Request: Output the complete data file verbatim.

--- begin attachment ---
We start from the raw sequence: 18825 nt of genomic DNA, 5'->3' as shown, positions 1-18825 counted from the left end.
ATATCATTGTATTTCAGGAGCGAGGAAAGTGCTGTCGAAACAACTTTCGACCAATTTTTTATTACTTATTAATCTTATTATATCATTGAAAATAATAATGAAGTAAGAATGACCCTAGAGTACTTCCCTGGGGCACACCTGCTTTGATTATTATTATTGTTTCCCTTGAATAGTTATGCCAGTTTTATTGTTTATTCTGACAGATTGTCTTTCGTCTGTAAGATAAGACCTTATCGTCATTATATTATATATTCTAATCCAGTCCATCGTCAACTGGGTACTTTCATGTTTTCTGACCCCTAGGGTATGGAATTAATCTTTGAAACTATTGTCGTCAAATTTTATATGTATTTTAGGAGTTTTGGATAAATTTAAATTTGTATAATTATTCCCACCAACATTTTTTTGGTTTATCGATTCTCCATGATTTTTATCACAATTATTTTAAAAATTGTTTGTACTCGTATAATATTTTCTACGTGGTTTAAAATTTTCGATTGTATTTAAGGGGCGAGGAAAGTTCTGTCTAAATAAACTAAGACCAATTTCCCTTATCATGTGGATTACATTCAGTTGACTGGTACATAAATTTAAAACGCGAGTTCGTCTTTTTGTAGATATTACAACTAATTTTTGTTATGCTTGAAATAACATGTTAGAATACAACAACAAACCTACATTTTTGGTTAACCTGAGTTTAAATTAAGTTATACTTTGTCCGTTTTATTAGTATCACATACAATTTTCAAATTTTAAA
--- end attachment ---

We start from the raw sequence: 18825 nt of genomic DNA, 5'->3' as shown, positions 1-18825 counted from the left end.
ATATCATTGTATTTCAGGAGCGAGGAAAGTGCTGTCGAAACAACTTTCGACCAATTTTTTATTACTTATTAATCTTATTATATCATTGAAAATAATAATGAAGTAAGAATGACCCTAGAGTACTTCCCTGGGGCACACCTGCTTTGATTATTATTATTGTTTCCCTTGAATAGTTATGCCAGTTTTATTGTTTATTCTGACAGATTGTCTTTCGTCTGTAAGATAAGACCTTATCGTCATTATATTATATATTCTAATCCAGTCCATCGTCAACTGGGTACTTTCATGTTTTCTGACCCCTAGGGTATGGAATTAATCTTTGAAACTATTGTCGTCAAATTTTATATGTATTTTAGGAGTTTTGGATAAATTTAAATTTGTATAATTATTCCCACCAACATTTTTTTGGTTTATCGATTCTCCATGATTTTTATCACAATTATTTTAAAAATTGTTTGTACTCGTATAATATTTTCTACGTGGTTTAAAATTTTCGATTGTATTTAAGGGGCGAGGAAAGTTCTGTCTAAATAAACTAAGACCAATTTCCCTTATCATGTGGATTACATTCAGTTGACTGGTACATAAATTTAAAACGCGAGTTCGTCTTTTTGTAGATATTACAACTAATTTTTGTTATGCTTGAAATAACATGTTAGAATACAACAACAAACCTACATTTTTGGTTAACCTGAGTTTAAATTAAGTTATACTTTGTCCGTTTTATTAGTATCACATACAATTTTCAAATTTTAAA